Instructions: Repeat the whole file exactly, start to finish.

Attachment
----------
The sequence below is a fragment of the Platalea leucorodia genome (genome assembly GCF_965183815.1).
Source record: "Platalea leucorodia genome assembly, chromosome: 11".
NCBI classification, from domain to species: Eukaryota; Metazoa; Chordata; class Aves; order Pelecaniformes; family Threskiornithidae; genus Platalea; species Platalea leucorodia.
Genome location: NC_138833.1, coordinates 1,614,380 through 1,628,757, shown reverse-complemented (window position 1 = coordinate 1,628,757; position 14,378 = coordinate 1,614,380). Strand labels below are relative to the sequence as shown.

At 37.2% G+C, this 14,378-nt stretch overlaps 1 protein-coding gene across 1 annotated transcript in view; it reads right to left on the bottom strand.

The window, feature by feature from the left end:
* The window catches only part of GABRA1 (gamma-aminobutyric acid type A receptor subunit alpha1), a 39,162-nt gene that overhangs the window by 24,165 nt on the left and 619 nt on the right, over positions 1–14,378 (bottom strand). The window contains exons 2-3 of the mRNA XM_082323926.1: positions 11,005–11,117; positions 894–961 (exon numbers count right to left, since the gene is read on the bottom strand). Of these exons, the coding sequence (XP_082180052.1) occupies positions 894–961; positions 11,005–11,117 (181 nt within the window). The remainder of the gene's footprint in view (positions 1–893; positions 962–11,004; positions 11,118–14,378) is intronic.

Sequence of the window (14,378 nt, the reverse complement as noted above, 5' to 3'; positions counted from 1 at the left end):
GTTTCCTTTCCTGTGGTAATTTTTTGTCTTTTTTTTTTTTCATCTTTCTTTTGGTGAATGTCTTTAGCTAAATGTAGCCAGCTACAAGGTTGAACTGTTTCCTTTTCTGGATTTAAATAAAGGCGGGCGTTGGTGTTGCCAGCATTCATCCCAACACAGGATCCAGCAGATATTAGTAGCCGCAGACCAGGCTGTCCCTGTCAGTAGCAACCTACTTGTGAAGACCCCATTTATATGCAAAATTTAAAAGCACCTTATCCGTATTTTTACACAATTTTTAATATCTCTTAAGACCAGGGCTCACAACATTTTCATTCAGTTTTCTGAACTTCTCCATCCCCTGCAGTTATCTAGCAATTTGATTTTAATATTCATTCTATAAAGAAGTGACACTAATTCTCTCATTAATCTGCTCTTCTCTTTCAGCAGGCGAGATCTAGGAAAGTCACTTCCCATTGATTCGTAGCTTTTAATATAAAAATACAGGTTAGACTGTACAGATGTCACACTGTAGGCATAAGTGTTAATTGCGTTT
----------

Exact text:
The sequence below is a fragment of the Platalea leucorodia genome (genome assembly GCF_965183815.1).
Source record: "Platalea leucorodia genome assembly, chromosome: 11".
NCBI classification, from domain to species: Eukaryota; Metazoa; Chordata; class Aves; order Pelecaniformes; family Threskiornithidae; genus Platalea; species Platalea leucorodia.
Genome location: NC_138833.1, coordinates 1,614,380 through 1,628,757, shown reverse-complemented (window position 1 = coordinate 1,628,757; position 14,378 = coordinate 1,614,380). Strand labels below are relative to the sequence as shown.

At 37.2% G+C, this 14,378-nt stretch overlaps 1 protein-coding gene across 1 annotated transcript in view; it reads right to left on the bottom strand.

The window, feature by feature from the left end:
* The window catches only part of GABRA1 (gamma-aminobutyric acid type A receptor subunit alpha1), a 39,162-nt gene that overhangs the window by 24,165 nt on the left and 619 nt on the right, over positions 1–14,378 (bottom strand). The window contains exons 2-3 of the mRNA XM_082323926.1: positions 11,005–11,117; positions 894–961 (exon numbers count right to left, since the gene is read on the bottom strand). Of these exons, the coding sequence (XP_082180052.1) occupies positions 894–961; positions 11,005–11,117 (181 nt within the window). The remainder of the gene's footprint in view (positions 1–893; positions 962–11,004; positions 11,118–14,378) is intronic.

Sequence of the window (14,378 nt, the reverse complement as noted above, 5' to 3'; positions counted from 1 at the left end):
GTTTCCTTTCCTGTGGTAATTTTTTGTCTTTTTTTTTTTTCATCTTTCTTTTGGTGAATGTCTTTAGCTAAATGTAGCCAGCTACAAGGTTGAACTGTTTCCTTTTCTGGATTTAAATAAAGGCGGGCGTTGGTGTTGCCAGCATTCATCCCAACACAGGATCCAGCAGATATTAGTAGCCGCAGACCAGGCTGTCCCTGTCAGTAGCAACCTACTTGTGAAGACCCCATTTATATGCAAAATTTAAAAGCACCTTATCCGTATTTTTACACAATTTTTAATATCTCTTAAGACCAGGGCTCACAACATTTTCATTCAGTTTTCTGAACTTCTCCATCCCCTGCAGTTATCTAGCAATTTGATTTTAATATTCATTCTATAAAGAAGTGACACTAATTCTCTCATTAATCTGCTCTTCTCTTTCAGCAGGCGAGATCTAGGAAAGTCACTTCCCATTGATTCGTAGCTTTTAATATAAAAATACAGGTTAGACTGTACAGATGTCACACTGTAGGCATAAGTGTTAATTGCGTTT